(Really) Old News Presents: The League of Nations

by Teddy Walker

On November the 15, 1920, The League of Nations held its first general assembly in Geneva, Switzerland, ten months after its creation as part of the Treaty of Versailles. The League was to serve as a global coalition of nations dedicated to the advancing of peace and globalization. The League was eventually disbanded and was replaced by the United Nations after the second world war.

The League of Nations was initially proposed by Woodrow Wilson, the 28th president of the United States. Though,due to largely isolationist policies and opposition from congress on the grounds of “Europe is smelly”(politically complex and potentially very expensive) , the United States was never a member of the League. Multiple presidents tried to convince the nation to join, but despite significant public support, congress prevented the U.S. from joining. They also limited cooperation with the league fearing that regular participation would make the U.S. a member in everything but name.

At its founding, the League of nations consisted of 42 member states and a number of mandates. Mandates were former German colonies and areas of the former Ottoman Empire that were freed as part of the Treaty of Versailles. They were governed by members of the League until such repair and development could be made so the mandate could become a free standing, globalized nation (At least in theory, some became client states of other nations because imperialism is fun). Multiple other nations joined and left as the years went on and the League reached a peak membership of 58 in late 1934 after Ecuador entered. The League was not able to retain a large membership in part because of its lack of ability to enforce its decisions. While some of the world’s most powerful nations were members of the League, the League itself possessed no military and few resources, and largely depended on nations like Great Britain to enforce decisions. This ineffectiveness caused many nations to leave seeing as they were investing resources into an organization that depended on world powers agreeing. Many historians hold that the League would have been far more effective had the United States convinced itself to join. The lack of a major world power lead to an ineffective league that was unable to do what it set out to. As Benito Mussolini, former Italian dictator, said in response to a League accusation of Italian attacks on red cross tents: “The league is very well when sparrows shout, but no good when eagles fall out”.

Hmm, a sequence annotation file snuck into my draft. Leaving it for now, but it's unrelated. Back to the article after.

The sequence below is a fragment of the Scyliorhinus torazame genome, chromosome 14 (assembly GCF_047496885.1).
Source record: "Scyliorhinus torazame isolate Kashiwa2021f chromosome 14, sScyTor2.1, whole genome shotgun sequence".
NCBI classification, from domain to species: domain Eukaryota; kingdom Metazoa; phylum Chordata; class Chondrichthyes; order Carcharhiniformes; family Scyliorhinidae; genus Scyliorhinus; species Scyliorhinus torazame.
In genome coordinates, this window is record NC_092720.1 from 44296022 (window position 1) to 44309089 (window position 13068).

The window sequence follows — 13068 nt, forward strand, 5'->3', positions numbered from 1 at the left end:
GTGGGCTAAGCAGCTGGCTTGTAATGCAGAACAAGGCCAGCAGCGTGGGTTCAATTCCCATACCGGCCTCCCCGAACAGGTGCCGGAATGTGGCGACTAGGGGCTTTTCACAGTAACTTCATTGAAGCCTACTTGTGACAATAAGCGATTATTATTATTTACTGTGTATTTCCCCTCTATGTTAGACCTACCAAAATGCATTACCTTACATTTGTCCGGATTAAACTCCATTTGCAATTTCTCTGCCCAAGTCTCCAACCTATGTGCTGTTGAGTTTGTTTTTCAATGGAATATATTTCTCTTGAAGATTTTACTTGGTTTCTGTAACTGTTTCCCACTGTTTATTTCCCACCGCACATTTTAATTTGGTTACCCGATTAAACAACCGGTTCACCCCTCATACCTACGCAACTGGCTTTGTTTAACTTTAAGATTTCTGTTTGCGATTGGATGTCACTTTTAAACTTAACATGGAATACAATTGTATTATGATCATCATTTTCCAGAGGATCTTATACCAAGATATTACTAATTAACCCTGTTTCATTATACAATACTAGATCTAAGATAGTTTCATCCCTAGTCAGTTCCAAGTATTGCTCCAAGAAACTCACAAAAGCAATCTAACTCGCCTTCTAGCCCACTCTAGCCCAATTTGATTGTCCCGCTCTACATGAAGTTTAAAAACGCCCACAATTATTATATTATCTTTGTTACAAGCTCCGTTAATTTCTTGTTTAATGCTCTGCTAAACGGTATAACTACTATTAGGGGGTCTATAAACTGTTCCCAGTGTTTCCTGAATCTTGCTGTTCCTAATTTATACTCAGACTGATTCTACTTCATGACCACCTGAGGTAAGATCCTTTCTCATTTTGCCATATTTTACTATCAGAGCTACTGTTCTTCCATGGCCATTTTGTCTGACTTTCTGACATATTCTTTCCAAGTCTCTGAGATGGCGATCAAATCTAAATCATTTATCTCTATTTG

The League was officially disbanded in April, 1946, shortly after the second world war. After the world realized that a global coalition of nations could prevent things such as world wars from happening, they decided to create League of Nations 2: The United Nations, now with political functionality (it’s just called the United Nations, but the other, VERY unofficial, name is more fun).




Article written by Teddy Walker, published on  February 10th, 2017

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